Many of you know Luisa Weiss from her blog The Wednesday Chef, the long-running and utterly lovely site that Weiss started in 2005 to compare, more or less, the weekly editions of two of this country's best newspaper food sections, those of the Los Angeles Times and The New York Times.

I first met Weiss at the Wednesday Santa Monica farmers market when I wrote for the former — she had an already loaded market basket in hand, even though she was about to fly back to New York City — and found her about as charming in real life as she was on her blog. For years Weiss lived in New York, where she worked in publishing and edited cookbooks and ran her blog. Then in 2009, she quit her job and moved to Berlin (her birthplace) and started writing a book.

That book, My Berlin Kitchen, came out last week from Viking Adult. And Weiss will be in town this Friday, at Vroman's, to read from it. The book, subtitled “A Love Story (With Recipes),” is pretty much just that.

More specifically, we learn how Weiss quit her job and her then-fiance and decamped to Berlin, to find a new life, a different husband, a different set of books and ultimately to write her own. Fittingly for a woman who blogged about cooking for years, this was often accomplished through the medium of food. Memoir. Recipes. Sour Cherry Quarkauflauf.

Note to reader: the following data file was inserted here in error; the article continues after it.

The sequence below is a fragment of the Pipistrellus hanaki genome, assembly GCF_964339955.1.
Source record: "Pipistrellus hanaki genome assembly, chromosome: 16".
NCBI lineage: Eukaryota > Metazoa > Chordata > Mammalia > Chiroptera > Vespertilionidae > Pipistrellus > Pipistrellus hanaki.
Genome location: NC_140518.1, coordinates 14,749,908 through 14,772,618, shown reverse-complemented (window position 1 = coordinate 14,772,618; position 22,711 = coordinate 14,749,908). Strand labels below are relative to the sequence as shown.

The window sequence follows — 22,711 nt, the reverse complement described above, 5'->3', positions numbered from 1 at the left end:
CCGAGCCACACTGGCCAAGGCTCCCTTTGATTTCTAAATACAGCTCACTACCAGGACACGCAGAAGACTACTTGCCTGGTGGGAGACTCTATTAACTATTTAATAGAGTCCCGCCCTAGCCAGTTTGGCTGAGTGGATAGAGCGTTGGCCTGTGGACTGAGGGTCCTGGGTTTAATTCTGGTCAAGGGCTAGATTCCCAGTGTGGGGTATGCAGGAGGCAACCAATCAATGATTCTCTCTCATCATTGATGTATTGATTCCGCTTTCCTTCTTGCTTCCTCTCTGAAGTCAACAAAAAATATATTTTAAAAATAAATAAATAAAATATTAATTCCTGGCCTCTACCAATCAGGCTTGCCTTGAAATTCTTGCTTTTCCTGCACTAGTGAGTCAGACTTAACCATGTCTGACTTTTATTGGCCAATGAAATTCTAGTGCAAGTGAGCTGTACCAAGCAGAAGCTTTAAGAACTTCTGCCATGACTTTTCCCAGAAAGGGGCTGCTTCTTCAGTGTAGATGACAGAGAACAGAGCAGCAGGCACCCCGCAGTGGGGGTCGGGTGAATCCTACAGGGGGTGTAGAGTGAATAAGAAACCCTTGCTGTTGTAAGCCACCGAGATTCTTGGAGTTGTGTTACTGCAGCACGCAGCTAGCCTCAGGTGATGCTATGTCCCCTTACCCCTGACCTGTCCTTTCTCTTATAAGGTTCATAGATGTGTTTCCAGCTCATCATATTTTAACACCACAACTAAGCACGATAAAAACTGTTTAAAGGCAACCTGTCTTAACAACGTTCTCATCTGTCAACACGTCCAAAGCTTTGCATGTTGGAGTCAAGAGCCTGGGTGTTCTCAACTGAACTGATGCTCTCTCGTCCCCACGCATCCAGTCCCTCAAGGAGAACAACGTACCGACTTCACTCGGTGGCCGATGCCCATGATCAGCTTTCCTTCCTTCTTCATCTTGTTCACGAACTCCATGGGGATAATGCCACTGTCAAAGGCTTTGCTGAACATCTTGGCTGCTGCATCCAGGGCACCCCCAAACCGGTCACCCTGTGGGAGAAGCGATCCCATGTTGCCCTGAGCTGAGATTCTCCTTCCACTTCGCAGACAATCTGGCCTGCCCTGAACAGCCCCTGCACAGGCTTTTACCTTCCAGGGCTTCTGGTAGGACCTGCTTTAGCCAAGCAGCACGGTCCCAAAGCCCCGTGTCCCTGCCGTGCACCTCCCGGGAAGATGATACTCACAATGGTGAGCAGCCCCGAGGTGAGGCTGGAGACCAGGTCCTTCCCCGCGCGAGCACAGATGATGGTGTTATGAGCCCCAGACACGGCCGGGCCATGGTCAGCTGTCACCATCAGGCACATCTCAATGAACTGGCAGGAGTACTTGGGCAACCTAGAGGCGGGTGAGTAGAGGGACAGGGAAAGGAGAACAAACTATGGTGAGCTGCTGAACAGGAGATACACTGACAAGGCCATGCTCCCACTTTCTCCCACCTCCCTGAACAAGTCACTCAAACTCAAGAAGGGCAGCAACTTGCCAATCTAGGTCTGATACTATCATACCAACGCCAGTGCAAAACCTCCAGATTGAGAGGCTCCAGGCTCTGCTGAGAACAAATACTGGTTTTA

Unsurprisingly, Weiss has a smart and engaging writing style. (Want to be a memoirist? Write a super popular blog for a few years first — while editing other peoples' often-questionable writing as your day job.) Weiss is a skilled cook and the Berlin backdrop is fascinating, far more so than the standard “look-at-me-I'm-making-pasta-in-Italy!” stuff of many food memoirs:

German Christmas baking is the stuff of legends, and with good reason. There are no simple drop cookies to be found in this cold, dark place (well, there might be a few, but those are for weaklings), and there is nothing about traditional German Christmas baking that is easy. These doughs were muscle-busting affairs, leaden with molten honey, chopped nuts, and heady spices. I watched Dietrich retrofit an industrial-strength drill machine with a dough hook to mix his mother's recipe for East Prussian gingerbread dough…

The book ends as you know it will — and as all good comedies, both romantic and Shakespearean, should — with a wedding. This is hardly a spoiler. We thus have a kind of old-fashioned tale, of love and family, of gastronomy and epiphanies. There's also something quite endearing about pausing, mid-narrative, for a pickled herring salad recipe.

Weiss will be reading from My Berlin Kitchen at Vroman's in Pasadena on Friday, Sept. 21 at 7 p.m.

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